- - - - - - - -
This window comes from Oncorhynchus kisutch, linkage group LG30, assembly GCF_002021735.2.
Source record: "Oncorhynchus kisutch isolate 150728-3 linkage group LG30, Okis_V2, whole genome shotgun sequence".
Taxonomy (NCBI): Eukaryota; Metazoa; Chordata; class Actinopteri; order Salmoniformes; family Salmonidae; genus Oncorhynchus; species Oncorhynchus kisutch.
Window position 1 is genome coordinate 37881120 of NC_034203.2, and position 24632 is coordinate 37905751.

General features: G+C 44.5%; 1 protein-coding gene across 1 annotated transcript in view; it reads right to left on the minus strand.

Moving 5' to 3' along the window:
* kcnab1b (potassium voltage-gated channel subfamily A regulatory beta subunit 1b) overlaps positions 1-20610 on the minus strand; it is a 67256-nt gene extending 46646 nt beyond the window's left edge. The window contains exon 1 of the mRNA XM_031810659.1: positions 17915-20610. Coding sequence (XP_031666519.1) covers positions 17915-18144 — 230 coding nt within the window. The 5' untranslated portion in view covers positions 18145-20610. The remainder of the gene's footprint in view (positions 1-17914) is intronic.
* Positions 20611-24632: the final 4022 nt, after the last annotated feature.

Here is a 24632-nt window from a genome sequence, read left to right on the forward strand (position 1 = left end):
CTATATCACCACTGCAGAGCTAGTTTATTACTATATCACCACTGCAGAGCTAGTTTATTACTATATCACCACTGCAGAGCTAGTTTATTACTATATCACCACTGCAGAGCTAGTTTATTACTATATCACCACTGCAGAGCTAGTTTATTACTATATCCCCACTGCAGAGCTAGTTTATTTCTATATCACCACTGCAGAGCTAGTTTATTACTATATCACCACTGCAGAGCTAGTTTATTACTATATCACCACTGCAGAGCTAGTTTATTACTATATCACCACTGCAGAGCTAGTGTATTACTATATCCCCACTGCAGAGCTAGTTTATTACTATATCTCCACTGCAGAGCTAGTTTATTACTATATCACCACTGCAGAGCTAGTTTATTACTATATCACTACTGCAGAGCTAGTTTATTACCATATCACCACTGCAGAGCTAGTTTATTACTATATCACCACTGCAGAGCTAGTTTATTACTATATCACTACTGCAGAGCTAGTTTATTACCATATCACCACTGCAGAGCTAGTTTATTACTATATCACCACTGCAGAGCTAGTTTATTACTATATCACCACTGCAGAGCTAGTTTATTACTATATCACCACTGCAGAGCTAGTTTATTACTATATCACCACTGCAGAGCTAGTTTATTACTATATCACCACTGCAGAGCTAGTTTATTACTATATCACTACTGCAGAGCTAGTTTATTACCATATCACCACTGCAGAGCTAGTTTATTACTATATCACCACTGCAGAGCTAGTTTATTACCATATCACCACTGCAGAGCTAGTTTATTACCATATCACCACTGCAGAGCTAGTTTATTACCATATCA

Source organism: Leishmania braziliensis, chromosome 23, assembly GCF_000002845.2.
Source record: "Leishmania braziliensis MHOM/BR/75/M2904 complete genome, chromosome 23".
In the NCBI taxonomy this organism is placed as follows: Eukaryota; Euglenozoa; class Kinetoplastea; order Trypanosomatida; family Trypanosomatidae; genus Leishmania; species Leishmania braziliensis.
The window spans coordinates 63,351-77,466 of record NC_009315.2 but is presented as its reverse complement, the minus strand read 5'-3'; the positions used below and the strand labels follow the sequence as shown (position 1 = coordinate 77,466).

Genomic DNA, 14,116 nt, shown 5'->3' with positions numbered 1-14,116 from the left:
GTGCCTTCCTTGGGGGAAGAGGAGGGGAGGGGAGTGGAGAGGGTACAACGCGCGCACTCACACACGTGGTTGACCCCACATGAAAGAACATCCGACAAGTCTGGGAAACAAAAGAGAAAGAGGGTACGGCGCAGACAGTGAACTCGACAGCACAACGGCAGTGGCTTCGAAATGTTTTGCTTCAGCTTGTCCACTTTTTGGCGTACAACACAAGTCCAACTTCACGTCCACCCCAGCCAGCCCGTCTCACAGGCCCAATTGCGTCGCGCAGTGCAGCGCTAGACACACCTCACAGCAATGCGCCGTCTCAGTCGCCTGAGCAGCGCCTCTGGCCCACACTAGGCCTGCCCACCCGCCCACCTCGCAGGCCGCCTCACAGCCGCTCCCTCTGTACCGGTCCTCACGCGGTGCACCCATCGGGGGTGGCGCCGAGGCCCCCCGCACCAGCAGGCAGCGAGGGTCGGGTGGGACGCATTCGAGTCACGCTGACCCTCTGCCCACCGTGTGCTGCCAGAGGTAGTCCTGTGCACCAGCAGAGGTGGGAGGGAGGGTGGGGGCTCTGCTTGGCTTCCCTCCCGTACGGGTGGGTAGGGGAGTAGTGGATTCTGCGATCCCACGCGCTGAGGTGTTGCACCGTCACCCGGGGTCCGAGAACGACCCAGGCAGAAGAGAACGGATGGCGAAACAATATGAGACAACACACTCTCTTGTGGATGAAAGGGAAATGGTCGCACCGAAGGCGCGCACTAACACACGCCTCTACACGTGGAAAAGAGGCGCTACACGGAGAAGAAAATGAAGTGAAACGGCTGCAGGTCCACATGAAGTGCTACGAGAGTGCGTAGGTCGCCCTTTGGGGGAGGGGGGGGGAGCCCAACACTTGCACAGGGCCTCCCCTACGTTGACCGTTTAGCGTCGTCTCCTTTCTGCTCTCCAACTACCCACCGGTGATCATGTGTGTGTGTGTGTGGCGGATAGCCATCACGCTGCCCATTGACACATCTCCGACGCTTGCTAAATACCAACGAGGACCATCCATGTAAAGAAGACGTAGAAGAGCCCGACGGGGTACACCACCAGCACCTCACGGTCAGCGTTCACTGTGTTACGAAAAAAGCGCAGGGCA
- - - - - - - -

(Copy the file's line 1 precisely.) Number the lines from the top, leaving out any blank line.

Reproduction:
This window comes from Oncorhynchus kisutch, linkage group LG30, assembly GCF_002021735.2.